When I was in college, some of the tutors would bring their families up to campus on Sundays to attend Mass and stay for brunch. When your school has only 200 students, the influx of several large (4- to 11-child) families swells the ranks, and or tiny chapel was full to bursting at the 9:00 Mass.
So many people in such a small space sets up a vibration that tickles an infant's vocal chords. Our chapel lacked a cry room, so when a baby decided to break a reverent silence or interrupt a profound reading with a self-asserting howl, a parent would usually rise and carry the howler through the back door. By the time Mass was half over, a row of parents stood outside, looking in through the half-open back windows, bouncing, rocking side to side, and praying. Afterwards, children spilled like water into the cafeteria, flowing through every low place, babbling merrily. The whole experience left us nonfamily men feeling like we'd been invaded.
Perhaps that's why a friend of mine used to say of infants, tongue only halfway in cheek, "They're little more than beasts at that age. Eat, sleep, and poop." Five months in, I know better, though I am eating, sleeping, and pooping are at least as important to Finian as they are to the rest of us. I know better because his interest in eating extends beyond his efforts to hand-pump Deirdre's breast to make the milk flow faster. He wants more than nourishment; he wants to join us at table.
Eating is very important in our young family. When we cashed in the stock (a gift from my grandfather) that allowed us to buy a house, we spent a chunk of the extra cash on a maple slab of a table. As it stands, the table is a large square; with the leaves, it will seat maybe ten. The chairs go beyond rustic to medieval. A worthy setting for Deirdre's dinners.
My wife is an excellent cook who enjoys her work most of the time. She already has the cook's knack, the freedom from a slavish devotion to measuring utensils and recipes. "Most recipes don't give you enough sauce," she says. For my part, I pick the wine, but my strength is as an eater, a grateful and adoring audience for her culinary performances. Some husbands will give lingerie as a sort of selfish gift — I give cookbooks.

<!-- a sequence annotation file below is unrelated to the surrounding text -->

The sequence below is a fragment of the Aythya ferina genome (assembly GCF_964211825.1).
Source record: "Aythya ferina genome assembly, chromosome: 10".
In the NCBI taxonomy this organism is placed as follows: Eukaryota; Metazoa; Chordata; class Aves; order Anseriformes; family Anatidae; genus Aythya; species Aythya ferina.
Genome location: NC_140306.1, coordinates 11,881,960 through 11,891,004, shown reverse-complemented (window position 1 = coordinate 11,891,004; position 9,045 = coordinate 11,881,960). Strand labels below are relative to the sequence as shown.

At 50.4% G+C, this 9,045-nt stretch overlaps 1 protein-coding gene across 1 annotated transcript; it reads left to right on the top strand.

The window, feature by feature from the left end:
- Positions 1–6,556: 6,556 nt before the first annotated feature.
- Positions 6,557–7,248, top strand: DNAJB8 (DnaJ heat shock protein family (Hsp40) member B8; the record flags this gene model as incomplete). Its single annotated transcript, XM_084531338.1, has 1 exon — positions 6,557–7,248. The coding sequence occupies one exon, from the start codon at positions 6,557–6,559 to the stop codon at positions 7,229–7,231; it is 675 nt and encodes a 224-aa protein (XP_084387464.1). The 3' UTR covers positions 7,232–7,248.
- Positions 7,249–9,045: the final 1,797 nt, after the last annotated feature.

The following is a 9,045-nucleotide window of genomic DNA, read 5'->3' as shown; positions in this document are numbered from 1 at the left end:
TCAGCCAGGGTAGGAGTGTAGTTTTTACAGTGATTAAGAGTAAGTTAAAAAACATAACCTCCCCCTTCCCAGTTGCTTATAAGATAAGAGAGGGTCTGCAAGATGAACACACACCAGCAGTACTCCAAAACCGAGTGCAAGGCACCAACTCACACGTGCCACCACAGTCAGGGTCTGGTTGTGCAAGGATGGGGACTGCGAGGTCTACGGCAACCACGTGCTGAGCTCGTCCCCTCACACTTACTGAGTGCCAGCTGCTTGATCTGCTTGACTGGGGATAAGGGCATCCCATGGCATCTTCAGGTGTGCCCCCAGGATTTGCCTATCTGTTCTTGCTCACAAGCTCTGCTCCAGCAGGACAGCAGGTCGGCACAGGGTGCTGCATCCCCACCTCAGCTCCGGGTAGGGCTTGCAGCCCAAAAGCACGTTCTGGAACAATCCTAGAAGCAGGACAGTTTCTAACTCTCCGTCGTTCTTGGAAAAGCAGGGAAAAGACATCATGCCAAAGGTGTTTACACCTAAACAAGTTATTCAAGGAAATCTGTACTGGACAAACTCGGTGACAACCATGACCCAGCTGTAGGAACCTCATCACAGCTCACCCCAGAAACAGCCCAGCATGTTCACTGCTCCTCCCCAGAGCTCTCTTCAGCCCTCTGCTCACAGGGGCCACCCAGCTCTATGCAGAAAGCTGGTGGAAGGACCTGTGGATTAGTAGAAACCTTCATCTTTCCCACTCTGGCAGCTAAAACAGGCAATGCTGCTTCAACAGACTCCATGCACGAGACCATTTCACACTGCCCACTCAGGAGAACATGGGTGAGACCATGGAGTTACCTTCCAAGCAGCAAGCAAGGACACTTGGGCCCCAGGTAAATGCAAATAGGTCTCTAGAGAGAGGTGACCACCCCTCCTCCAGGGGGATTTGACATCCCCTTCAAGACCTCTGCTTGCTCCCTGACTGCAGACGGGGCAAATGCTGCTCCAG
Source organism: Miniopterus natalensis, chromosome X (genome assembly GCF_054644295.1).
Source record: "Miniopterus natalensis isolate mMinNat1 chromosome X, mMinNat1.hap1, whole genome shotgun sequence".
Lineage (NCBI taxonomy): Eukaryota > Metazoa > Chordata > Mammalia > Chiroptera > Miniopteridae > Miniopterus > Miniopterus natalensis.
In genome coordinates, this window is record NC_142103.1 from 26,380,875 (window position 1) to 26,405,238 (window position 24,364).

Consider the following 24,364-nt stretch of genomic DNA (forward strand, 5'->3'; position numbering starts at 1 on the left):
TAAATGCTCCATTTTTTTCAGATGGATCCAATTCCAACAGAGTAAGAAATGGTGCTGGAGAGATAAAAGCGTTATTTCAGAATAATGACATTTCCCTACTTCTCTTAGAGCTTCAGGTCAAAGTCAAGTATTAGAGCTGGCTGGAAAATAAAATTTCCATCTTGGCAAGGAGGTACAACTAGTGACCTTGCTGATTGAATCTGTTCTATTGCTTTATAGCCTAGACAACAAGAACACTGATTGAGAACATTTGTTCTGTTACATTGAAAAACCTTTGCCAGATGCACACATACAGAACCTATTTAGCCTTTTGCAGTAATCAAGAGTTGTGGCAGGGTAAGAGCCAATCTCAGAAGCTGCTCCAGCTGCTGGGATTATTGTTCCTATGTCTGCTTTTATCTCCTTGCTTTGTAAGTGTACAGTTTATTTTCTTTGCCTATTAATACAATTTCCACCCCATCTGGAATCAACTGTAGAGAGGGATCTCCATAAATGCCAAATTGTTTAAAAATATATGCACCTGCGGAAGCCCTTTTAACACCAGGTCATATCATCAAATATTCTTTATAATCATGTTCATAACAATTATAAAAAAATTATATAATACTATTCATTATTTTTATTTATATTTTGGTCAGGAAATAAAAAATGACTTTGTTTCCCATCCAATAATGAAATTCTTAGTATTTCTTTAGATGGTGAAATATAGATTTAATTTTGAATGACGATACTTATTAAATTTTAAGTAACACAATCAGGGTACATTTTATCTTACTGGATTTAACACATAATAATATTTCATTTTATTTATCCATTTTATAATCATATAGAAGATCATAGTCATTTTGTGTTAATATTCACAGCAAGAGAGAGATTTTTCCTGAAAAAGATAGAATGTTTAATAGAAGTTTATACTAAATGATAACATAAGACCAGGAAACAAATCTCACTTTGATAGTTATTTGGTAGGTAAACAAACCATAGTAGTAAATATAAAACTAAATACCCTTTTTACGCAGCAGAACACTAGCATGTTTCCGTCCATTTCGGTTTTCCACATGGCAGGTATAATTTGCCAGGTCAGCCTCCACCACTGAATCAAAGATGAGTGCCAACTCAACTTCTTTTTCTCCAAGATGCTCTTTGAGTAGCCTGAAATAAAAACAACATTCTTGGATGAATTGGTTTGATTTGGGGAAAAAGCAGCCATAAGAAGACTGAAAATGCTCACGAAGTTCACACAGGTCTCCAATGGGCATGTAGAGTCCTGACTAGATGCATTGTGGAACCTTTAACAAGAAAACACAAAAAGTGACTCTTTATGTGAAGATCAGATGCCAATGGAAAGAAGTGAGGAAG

Fin knows our devotion to dinner, and he demands to be a part of it. Seated in a bouncy seat on the floor, he complains until he sits upon a lap, head pecking over the rim of the plate, lips puckering in wonder at the fest that lies before him. Out darts a hand into the Gorgonzola-onion-tomato sauce. Then, a pleading reach for a fork, placed just beyond his grasp. If we pick our food up to eat it, his eyes follow it to our mouths, full of the accusation that we have cheated him. At four months, he got ahold of an ear of corn, unbuttered, unsalted, and probably tasteless, but he rolled it to himself and gnawed away with his gums. Happy to imitate us. On occasion, we give him a wine-dipped finger to chew, and he will attack the rim of a wine glass, as if biting and licking will make it yield its treasure. At five months, he has managed to hold a cup of water to his lips, tip it back, and drink. This morning, he negotiated a spoon into his mouth.
He imitates us elsewhere as well. During a smooch with Deirdre, I heard a distinct smacking sound. I opened my eyes and looked over to find Fin, his intent gaze fixed on us, his pursed lips smacking away. And he tries to speak. Walker Percy, in The Message in the Bottle, asks, "How can a child learn to speak a language in three years without anyone taking trouble about it, that is, utter and understand an unlimited number of sentences, while a great deal of time and trouble is required to teach a chimpanzee a few hand signals?" Further proof that Finian is more than a beast — he is a conversationalist. He is already at work constructing the shell of language, the sounds that are its external trappings.
Back and forth we go; he strains to make the tiny circle with his mouth that will produce "ooooh" instead of "aaaah"; I wait for him to stop and then answer in kind, finishing with a grinning "eeee." WHen he sits in my office, I turn from my work and chatter at him from time to time, and when I do, his face lights up and his jaw starts working. A week ago, he discovered his tongue, and as he chews on it, he searches out the sounds he can make with this new food.
He is becoming social. A favorite position is being held by one parent while looking at the other, suspended in a security between us. His natural tendency to grab and stuff things into his maw makes for "Fin kisses," wide-open mouthing of my chin and nose. He gets excited when he meets our friends' babies. And along with his sense of others, he is developing a sense of self. The mirror is the new surefire pick-me-up.
On a more material note, he is rolling over and sometimes sitting up — the days of babyproofing are almost upon us. Our boy has what seems to me a gender-characteristic fondness for dangerous things — plastic bags, pill bottles, a sharp-ended curtain rod — and yesterday, he attempted his first dive from the couch. Deirdre says he's becoming more like a baby every day — he's certainly becoming less like a beast.